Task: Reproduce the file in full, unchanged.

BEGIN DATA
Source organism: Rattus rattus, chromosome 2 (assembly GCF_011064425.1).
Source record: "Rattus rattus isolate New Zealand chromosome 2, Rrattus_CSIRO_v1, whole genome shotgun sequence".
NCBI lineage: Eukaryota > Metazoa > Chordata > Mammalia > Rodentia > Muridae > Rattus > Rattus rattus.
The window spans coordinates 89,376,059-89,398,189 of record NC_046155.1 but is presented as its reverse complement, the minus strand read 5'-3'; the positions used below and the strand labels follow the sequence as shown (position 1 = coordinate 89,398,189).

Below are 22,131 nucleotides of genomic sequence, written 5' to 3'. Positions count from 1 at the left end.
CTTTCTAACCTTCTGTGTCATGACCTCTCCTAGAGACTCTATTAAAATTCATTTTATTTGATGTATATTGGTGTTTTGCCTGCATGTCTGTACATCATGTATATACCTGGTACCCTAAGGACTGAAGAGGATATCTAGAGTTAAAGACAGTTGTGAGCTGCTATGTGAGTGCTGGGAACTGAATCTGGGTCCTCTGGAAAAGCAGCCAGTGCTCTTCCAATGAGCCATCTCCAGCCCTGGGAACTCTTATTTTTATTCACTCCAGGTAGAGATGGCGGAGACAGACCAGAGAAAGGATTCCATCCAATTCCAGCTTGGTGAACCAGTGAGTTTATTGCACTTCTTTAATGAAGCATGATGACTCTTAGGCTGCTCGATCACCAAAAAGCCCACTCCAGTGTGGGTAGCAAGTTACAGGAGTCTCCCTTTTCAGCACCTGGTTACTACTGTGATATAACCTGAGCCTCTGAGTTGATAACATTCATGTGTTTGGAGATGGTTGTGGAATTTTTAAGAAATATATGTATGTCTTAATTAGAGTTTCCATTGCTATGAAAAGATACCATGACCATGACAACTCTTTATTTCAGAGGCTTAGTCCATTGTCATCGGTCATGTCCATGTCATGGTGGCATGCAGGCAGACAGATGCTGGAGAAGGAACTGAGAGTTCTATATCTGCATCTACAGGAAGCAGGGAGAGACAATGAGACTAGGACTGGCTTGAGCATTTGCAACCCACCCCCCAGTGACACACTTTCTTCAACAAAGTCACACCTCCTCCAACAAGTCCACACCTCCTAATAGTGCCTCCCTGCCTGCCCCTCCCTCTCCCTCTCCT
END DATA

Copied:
Source organism: Rattus rattus, chromosome 2 (assembly GCF_011064425.1).
Source record: "Rattus rattus isolate New Zealand chromosome 2, Rrattus_CSIRO_v1, whole genome shotgun sequence".
NCBI lineage: Eukaryota > Metazoa > Chordata > Mammalia > Rodentia > Muridae > Rattus > Rattus rattus.
The window spans coordinates 89,376,059-89,398,189 of record NC_046155.1 but is presented as its reverse complement, the minus strand read 5'-3'; the positions used below and the strand labels follow the sequence as shown (position 1 = coordinate 89,398,189).

Below are 22,131 nucleotides of genomic sequence, written 5' to 3'. Positions count from 1 at the left end.
CTTTCTAACCTTCTGTGTCATGACCTCTCCTAGAGACTCTATTAAAATTCATTTTATTTGATGTATATTGGTGTTTTGCCTGCATGTCTGTACATCATGTATATACCTGGTACCCTAAGGACTGAAGAGGATATCTAGAGTTAAAGACAGTTGTGAGCTGCTATGTGAGTGCTGGGAACTGAATCTGGGTCCTCTGGAAAAGCAGCCAGTGCTCTTCCAATGAGCCATCTCCAGCCCTGGGAACTCTTATTTTTATTCACTCCAGGTAGAGATGGCGGAGACAGACCAGAGAAAGGATTCCATCCAATTCCAGCTTGGTGAACCAGTGAGTTTATTGCACTTCTTTAATGAAGCATGATGACTCTTAGGCTGCTCGATCACCAAAAAGCCCACTCCAGTGTGGGTAGCAAGTTACAGGAGTCTCCCTTTTCAGCACCTGGTTACTACTGTGATATAACCTGAGCCTCTGAGTTGATAACATTCATGTGTTTGGAGATGGTTGTGGAATTTTTAAGAAATATATGTATGTCTTAATTAGAGTTTCCATTGCTATGAAAAGATACCATGACCATGACAACTCTTTATTTCAGAGGCTTAGTCCATTGTCATCGGTCATGTCCATGTCATGGTGGCATGCAGGCAGACAGATGCTGGAGAAGGAACTGAGAGTTCTATATCTGCATCTACAGGAAGCAGGGAGAGACAATGAGACTAGGACTGGCTTGAGCATTTGCAACCCACCCCCCAGTGACACACTTTCTTCAACAAAGTCACACCTCCTCCAACAAGTCCACACCTCCTAATAGTGCCTCCCTGCCTGCCCCTCCCTCTCCCTCTCCT